Publication Type

Working Paper

Publication Date

8-2017

Abstract

The state tax apportionment formula used to determine state taxes is a function of the taxable income attributable to the state and state corporate tax rates. In this study, we rely on changes in state corporate income tax rates and other inducements across time and states as a quasi-natural experiment to examine the effect of state taxation on corporate headquarters (HQ) relocation. We find that changes in HQ state corporate income tax rates significantly affect the likelihood of cross-state HQ relocation. Other inducements also reduce the likelihood of relocation. The results of the cross-sectional analysis suggest that the likelihood of HQ relocation is less affected by changes in HQ state corporate tax rates when (i) the state-level factor weights used to determine income attributable to the state favor property and payroll and (ii) the firm engages in tax planning to reduce taxable income. We contribute to the literature on corporate tax planning by providing further evidence of how state taxation policies affect real corporate decisions that have significant economic consequences for the state.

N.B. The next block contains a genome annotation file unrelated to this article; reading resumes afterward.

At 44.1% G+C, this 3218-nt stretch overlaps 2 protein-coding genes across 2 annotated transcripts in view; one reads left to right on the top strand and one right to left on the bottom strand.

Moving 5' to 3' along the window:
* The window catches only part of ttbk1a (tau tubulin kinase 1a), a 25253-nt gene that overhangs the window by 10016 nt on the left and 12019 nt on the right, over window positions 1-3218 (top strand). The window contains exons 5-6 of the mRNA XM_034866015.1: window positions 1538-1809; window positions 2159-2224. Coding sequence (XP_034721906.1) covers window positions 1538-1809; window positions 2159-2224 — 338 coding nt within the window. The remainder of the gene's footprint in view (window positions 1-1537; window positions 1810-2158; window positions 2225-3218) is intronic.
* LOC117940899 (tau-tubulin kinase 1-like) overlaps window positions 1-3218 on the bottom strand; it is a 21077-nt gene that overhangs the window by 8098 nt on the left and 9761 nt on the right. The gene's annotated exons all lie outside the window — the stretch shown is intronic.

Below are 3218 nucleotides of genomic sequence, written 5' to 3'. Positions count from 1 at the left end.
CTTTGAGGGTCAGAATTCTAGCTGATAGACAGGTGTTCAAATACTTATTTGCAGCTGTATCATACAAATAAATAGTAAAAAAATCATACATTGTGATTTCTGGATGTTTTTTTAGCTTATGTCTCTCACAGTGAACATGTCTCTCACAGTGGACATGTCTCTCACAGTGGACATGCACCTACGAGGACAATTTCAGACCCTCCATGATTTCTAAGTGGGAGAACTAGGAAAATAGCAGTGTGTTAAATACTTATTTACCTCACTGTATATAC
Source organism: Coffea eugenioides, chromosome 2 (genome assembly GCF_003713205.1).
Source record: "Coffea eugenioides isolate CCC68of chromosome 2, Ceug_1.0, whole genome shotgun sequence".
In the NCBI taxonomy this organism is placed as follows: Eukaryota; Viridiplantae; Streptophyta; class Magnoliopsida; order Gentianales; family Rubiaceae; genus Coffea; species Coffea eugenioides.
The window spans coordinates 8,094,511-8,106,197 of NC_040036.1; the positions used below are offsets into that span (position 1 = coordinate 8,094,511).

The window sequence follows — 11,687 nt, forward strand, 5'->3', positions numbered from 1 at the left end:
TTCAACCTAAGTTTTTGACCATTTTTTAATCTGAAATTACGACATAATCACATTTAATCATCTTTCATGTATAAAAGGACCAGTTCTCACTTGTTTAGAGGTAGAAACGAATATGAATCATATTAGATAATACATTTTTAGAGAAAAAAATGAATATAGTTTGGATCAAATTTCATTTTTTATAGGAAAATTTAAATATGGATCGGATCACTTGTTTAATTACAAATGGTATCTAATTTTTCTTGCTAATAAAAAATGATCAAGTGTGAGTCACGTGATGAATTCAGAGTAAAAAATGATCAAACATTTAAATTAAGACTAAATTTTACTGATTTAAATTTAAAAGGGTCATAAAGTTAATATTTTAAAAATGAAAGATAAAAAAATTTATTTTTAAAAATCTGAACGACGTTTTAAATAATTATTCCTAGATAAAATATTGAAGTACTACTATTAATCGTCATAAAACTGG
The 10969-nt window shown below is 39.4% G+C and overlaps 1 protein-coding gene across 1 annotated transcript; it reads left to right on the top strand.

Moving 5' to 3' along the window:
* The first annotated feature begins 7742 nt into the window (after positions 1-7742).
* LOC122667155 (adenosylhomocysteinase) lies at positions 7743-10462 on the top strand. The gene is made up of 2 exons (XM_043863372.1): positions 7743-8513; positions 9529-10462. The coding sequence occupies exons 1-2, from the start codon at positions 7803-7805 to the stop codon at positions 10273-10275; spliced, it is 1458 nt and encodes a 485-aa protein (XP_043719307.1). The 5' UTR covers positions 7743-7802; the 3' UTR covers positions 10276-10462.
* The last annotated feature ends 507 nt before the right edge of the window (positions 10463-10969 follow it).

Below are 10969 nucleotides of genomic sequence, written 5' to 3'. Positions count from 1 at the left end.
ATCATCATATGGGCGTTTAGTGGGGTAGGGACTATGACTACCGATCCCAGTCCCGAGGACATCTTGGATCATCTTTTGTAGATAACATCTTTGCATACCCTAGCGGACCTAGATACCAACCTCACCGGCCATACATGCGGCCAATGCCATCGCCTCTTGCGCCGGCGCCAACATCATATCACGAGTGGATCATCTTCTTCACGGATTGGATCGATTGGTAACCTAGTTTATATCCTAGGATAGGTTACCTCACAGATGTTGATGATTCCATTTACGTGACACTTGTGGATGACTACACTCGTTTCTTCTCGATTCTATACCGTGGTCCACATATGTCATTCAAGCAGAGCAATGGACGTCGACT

Keywords

Headquarter Relocation, Corporate Tax, Income Apportionment Formula, Tax Planning

Discipline

Accounting | Taxation

Research Areas

Corporate Reporting and Disclosure

First Page

1

Last Page

56

Identifier

10.2139/ssrn.2867298

Publisher

SSRN

Creative Commons License

Creative Commons Attribution-Noncommercial-No Derivative Works 4.0 License
This work is licensed under a Creative Commons Attribution-Noncommercial-No Derivative Works 4.0 License.

Additional URL

http://doi.org/10.2139/ssrn.2867298

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